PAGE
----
Assessment of the interaction of Portland cement-based materials with blood and tissue fluids using an animal model

Research output: Contribution to journalArticlepeer-review


Colleges, School and Institutes

External organisations

  • Department of Anatomy, Faculty of Medicine and Surgery, University of Malta, Malta.
  • Dental Materials Science, Faculty of Dentistry, The University of Hong Kong, Hong Kong.
  • Department of Experimental Biomedicine and Clinical Neurosciences, University of Palermo, Palermo, Italy.


Portland cement used in the construction industry improves its properties when wet. Since most dental materials are used in a moist environment, Portland cement has been developed for use in dentistry. The first generation material is mineral trioxide aggregate (MTA), used in surgical procedures, thus in contact with blood. The aim of this study was to compare the setting of MTA in vitro and in vivo in contact with blood by subcutaneous implantation in rats. The tissue reaction to the material was also investigated. ProRoot MTA (Dentsply) was implanted in the subcutaneous tissues of Sprague-Dawley rats in opposite flanks and left in situ for 3 months. Furthermore the material was also stored in physiological solution in vitro. At the end of the incubation time, tissue histology and material characterization were performed. Surface assessment showed the formation of calcium carbonate for both environments. The bismuth was evident in the tissues thus showing heavy element contamination of the animal specimen. The tissue histology showed a chronic inflammatory cell infiltrate associated with the MTA. MTA interacts with the host tissues and causes a chronic inflammatory reaction when implanted subcutaneously. Hydration in vivo proceeds similarly to the in vitro model with some differences particularly in the bismuth oxide leaching patterns.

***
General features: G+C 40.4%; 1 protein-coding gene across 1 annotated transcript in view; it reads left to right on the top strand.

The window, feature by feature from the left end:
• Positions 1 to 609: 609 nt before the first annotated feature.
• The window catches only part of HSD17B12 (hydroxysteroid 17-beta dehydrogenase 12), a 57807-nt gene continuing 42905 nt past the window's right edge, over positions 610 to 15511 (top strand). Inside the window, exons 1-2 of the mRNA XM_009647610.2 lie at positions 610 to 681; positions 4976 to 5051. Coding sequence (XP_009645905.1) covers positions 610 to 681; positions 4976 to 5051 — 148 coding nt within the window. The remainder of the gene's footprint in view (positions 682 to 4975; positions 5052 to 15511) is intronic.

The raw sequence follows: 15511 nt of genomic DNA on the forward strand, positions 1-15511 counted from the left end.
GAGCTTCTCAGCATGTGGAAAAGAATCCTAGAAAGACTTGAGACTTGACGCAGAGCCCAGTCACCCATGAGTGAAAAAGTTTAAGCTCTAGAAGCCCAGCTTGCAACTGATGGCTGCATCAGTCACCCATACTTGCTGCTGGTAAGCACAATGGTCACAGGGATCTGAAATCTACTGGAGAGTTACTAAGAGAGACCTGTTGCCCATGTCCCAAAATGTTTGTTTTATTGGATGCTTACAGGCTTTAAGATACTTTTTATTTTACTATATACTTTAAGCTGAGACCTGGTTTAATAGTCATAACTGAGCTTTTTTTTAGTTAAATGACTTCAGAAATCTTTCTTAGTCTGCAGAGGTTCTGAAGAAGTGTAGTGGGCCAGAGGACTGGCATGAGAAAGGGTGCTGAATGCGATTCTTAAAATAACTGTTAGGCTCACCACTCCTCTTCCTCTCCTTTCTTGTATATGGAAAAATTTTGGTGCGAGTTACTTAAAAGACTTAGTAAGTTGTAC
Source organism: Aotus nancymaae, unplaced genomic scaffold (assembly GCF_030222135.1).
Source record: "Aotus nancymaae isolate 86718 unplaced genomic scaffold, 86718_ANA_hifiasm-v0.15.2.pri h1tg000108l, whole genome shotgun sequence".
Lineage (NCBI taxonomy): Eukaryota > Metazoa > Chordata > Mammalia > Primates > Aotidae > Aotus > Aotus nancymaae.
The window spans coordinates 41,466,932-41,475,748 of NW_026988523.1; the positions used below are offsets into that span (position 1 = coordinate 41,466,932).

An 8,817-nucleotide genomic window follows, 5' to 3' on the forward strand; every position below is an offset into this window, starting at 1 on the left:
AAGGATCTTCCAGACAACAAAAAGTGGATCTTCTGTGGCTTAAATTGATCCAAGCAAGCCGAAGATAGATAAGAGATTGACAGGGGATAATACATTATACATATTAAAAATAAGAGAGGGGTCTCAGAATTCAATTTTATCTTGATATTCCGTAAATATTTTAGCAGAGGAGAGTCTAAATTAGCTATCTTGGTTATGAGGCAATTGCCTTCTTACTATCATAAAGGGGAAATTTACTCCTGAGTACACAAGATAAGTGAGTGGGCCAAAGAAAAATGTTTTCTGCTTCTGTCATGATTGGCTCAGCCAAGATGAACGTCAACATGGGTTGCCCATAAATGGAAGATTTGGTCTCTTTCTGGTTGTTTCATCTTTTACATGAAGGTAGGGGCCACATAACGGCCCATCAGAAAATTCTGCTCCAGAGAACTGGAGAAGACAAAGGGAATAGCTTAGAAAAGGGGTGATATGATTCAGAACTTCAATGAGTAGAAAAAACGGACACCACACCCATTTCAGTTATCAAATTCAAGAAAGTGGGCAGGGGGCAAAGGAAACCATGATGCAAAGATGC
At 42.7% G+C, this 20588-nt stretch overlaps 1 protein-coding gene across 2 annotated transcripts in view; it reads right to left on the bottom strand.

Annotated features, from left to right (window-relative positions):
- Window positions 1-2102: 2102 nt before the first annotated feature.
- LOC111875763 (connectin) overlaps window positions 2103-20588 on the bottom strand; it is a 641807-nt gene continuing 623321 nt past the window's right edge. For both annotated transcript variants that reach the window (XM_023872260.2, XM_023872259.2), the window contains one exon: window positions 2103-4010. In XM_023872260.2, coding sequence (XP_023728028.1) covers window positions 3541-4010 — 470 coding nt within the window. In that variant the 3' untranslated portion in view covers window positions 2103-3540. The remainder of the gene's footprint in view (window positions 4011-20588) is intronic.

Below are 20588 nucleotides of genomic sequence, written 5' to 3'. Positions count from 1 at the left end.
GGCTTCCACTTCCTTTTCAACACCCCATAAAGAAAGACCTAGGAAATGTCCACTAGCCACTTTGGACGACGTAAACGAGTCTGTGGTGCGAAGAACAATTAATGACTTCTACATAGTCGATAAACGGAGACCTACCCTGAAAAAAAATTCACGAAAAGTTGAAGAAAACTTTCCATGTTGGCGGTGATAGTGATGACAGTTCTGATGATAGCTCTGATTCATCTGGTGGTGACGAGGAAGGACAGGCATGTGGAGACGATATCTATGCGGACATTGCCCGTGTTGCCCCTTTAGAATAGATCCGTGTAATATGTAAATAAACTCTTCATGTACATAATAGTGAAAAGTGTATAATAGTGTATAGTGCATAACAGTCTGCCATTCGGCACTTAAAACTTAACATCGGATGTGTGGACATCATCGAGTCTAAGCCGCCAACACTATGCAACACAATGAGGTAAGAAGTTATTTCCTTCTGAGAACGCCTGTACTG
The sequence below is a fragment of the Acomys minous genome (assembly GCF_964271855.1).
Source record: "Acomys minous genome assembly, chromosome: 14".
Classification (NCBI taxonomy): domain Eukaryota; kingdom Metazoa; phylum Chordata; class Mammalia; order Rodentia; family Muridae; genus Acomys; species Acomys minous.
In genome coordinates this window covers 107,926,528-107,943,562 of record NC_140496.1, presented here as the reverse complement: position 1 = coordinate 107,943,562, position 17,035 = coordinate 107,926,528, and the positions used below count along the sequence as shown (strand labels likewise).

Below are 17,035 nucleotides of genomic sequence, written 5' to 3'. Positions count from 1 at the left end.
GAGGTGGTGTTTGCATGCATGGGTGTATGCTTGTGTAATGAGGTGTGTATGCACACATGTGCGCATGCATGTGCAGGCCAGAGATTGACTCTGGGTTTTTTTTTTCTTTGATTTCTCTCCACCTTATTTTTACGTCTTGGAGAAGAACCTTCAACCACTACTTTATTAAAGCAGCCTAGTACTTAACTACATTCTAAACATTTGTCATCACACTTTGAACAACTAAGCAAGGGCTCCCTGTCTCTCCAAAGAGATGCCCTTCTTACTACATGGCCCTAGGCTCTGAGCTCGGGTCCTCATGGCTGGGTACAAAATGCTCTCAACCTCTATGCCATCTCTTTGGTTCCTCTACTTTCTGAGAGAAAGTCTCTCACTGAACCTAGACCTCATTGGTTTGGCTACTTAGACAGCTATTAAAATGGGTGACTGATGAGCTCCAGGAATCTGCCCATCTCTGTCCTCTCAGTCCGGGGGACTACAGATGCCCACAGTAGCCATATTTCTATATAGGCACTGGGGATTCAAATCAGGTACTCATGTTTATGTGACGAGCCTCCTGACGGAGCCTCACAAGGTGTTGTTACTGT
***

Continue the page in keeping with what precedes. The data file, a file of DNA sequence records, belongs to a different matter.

Original languageEnglish
Article number34547
JournalScientific Reports
Publication statusPublished - 29 Sep 2016


  • Biomineralization, Translational research, Animal disease models